One of Peru’s top tourist attractions (after Machu Picchu) is the floating reed islands of Uros. We were less than excited about traveling to Uros, but of course we felt that we couldn’t come to Lake Titikaka without visiting this famous sight… The Islands have become very commercial, now relying entirely on tourism for thier existence and livelyhood. Still, thanks to the trusty Polaroid, this short visit was due to be one of the most memorable interactions with local people so far! One of the woman caught sight of my camera and asked about it- Of course, being a good photographer (and a mediocre Spanish speaker), I opted for a demonstation. It caused such a stir that soon all the islanders had gathered around each one yelling ‘Amigo, a mi, por favor!’ One after the other, I shot off the last of the pack of film, which regrettably I didn’t even get copies of before our boat was ready to leave… But the islanders were all so pleased with the unexpected souvenirs brought by the gringos, I’m happy to settle for memories!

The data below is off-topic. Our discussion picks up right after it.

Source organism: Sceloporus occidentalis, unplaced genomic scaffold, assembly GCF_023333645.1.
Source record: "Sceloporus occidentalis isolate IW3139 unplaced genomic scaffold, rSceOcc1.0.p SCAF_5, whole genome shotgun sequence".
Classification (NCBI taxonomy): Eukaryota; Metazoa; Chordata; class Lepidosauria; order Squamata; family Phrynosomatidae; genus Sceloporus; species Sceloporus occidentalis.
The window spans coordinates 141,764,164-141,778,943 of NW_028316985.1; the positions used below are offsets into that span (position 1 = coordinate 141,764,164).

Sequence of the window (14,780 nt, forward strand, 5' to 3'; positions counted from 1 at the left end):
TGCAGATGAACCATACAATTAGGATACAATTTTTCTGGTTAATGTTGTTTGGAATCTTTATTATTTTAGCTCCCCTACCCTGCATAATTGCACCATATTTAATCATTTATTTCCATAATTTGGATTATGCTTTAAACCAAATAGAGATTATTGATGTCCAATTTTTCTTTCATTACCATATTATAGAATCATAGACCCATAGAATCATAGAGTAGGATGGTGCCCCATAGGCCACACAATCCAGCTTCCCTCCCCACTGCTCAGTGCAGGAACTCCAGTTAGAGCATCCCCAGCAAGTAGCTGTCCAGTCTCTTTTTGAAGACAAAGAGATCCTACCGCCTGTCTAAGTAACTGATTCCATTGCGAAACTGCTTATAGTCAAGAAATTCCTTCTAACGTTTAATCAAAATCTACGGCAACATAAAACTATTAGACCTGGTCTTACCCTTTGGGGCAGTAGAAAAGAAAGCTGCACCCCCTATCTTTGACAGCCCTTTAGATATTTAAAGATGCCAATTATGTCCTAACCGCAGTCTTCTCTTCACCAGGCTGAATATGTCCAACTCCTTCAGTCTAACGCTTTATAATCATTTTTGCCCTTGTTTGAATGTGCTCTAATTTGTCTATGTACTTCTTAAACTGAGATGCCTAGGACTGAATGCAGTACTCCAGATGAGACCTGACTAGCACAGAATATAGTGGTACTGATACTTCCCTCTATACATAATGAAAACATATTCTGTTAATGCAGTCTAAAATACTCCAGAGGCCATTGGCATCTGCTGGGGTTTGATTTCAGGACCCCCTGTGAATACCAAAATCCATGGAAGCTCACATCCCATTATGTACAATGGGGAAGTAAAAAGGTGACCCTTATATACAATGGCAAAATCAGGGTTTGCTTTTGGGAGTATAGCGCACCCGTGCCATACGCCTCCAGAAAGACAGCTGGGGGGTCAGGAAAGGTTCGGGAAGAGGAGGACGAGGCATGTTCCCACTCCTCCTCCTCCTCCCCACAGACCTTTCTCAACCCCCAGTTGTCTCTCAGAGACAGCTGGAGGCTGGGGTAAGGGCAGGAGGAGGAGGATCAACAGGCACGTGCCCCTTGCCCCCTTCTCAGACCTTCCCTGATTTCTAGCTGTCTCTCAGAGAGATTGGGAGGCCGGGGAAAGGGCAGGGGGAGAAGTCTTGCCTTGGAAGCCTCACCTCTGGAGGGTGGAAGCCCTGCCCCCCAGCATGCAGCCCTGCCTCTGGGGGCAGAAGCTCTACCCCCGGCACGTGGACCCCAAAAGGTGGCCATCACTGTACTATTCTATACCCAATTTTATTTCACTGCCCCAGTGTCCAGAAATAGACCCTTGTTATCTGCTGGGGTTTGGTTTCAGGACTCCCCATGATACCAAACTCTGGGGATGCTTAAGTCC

Continue reading

, , , , , ,

One week in Hell

Lena on the Peke-Peke

From the highland of Cusco, we headed east for the sweltering jungle port town of Puerto Maldonado. Lena was less than excited, with the prospect of heat and mosquitoes awaiting her. We spent almost two weeks, sweating in hammocks, swatting bugs of all shapes and sizes, riding in rickety canoes called Peke-Pekes headed for strange jungle settlements miles from any roads… I will even admit: It wasn’t the most comfortable two weeks of my life, but it did provide an interesting glimpse at jungle life- The real thing; where everyone’s uncle is a Shaman, small-scale gold mining is the main source of income, and platanos (bananas) are the main source of nutrition.